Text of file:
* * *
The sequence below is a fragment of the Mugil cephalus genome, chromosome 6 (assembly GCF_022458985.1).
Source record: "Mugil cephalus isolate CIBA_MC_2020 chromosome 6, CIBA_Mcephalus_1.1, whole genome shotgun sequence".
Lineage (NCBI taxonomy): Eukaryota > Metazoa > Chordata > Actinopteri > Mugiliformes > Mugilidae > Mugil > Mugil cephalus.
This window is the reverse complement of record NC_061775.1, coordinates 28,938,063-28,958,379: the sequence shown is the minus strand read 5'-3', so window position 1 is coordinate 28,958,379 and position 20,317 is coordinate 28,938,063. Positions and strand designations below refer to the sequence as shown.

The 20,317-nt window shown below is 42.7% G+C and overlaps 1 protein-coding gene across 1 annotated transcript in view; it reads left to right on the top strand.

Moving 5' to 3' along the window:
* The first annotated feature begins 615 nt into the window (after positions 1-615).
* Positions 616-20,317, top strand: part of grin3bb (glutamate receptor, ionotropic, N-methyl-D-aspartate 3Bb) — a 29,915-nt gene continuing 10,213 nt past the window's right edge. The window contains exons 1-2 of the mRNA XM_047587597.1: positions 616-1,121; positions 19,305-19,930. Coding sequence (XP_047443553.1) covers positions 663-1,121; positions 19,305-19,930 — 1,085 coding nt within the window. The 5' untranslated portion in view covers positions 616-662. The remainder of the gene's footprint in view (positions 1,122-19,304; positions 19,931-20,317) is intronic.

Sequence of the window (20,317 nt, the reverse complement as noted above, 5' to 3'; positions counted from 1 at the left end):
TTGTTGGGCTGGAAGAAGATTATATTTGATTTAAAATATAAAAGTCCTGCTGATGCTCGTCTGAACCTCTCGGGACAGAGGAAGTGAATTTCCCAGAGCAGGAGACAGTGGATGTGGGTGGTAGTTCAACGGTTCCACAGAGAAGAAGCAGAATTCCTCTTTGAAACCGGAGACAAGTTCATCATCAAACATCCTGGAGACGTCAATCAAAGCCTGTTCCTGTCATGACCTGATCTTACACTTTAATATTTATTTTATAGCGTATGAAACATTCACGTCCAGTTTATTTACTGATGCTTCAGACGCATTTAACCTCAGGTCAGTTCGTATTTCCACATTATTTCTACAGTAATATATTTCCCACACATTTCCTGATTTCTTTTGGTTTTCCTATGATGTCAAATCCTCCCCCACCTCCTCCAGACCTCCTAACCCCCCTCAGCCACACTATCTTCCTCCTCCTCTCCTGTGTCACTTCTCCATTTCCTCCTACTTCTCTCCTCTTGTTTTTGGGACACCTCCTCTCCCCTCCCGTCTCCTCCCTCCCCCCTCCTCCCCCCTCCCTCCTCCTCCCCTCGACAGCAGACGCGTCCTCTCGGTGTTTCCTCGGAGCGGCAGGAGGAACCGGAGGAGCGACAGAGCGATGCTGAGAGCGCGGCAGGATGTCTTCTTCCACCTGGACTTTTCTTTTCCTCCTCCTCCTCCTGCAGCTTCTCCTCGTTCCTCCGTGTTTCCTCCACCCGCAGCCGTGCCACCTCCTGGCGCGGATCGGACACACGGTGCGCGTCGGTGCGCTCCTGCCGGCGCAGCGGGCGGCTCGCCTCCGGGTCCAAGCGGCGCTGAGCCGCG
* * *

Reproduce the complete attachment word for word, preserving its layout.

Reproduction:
The sequence below is a fragment of the Mugil cephalus genome, chromosome 6 (assembly GCF_022458985.1).
Source record: "Mugil cephalus isolate CIBA_MC_2020 chromosome 6, CIBA_Mcephalus_1.1, whole genome shotgun sequence".
Lineage (NCBI taxonomy): Eukaryota > Metazoa > Chordata > Actinopteri > Mugiliformes > Mugilidae > Mugil > Mugil cephalus.
This window is the reverse complement of record NC_061775.1, coordinates 28,938,063-28,958,379: the sequence shown is the minus strand read 5'-3', so window position 1 is coordinate 28,958,379 and position 20,317 is coordinate 28,938,063. Positions and strand designations below refer to the sequence as shown.

The 20,317-nt window shown below is 42.7% G+C and overlaps 1 protein-coding gene across 1 annotated transcript in view; it reads left to right on the top strand.

Moving 5' to 3' along the window:
* The first annotated feature begins 615 nt into the window (after positions 1-615).
* Positions 616-20,317, top strand: part of grin3bb (glutamate receptor, ionotropic, N-methyl-D-aspartate 3Bb) — a 29,915-nt gene continuing 10,213 nt past the window's right edge. The window contains exons 1-2 of the mRNA XM_047587597.1: positions 616-1,121; positions 19,305-19,930. Coding sequence (XP_047443553.1) covers positions 663-1,121; positions 19,305-19,930 — 1,085 coding nt within the window. The 5' untranslated portion in view covers positions 616-662. The remainder of the gene's footprint in view (positions 1,122-19,304; positions 19,931-20,317) is intronic.

Sequence of the window (20,317 nt, the reverse complement as noted above, 5' to 3'; positions counted from 1 at the left end):
TTGTTGGGCTGGAAGAAGATTATATTTGATTTAAAATATAAAAGTCCTGCTGATGCTCGTCTGAACCTCTCGGGACAGAGGAAGTGAATTTCCCAGAGCAGGAGACAGTGGATGTGGGTGGTAGTTCAACGGTTCCACAGAGAAGAAGCAGAATTCCTCTTTGAAACCGGAGACAAGTTCATCATCAAACATCCTGGAGACGTCAATCAAAGCCTGTTCCTGTCATGACCTGATCTTACACTTTAATATTTATTTTATAGCGTATGAAACATTCACGTCCAGTTTATTTACTGATGCTTCAGACGCATTTAACCTCAGGTCAGTTCGTATTTCCACATTATTTCTACAGTAATATATTTCCCACACATTTCCTGATTTCTTTTGGTTTTCCTATGATGTCAAATCCTCCCCCACCTCCTCCAGACCTCCTAACCCCCCTCAGCCACACTATCTTCCTCCTCCTCTCCTGTGTCACTTCTCCATTTCCTCCTACTTCTCTCCTCTTGTTTTTGGGACACCTCCTCTCCCCTCCCGTCTCCTCCCTCCCCCCTCCTCCCCCCTCCCTCCTCCTCCCCTCGACAGCAGACGCGTCCTCTCGGTGTTTCCTCGGAGCGGCAGGAGGAACCGGAGGAGCGACAGAGCGATGCTGAGAGCGCGGCAGGATGTCTTCTTCCACCTGGACTTTTCTTTTCCTCCTCCTCCTCCTGCAGCTTCTCCTCGTTCCTCCGTGTTTCCTCCACCCGCAGCCGTGCCACCTCCTGGCGCGGATCGGACACACGGTGCGCGTCGGTGCGCTCCTGCCGGCGCAGCGGGCGGCTCGCCTCCGGGTCCAAGCGGCGCTGAGCCGCG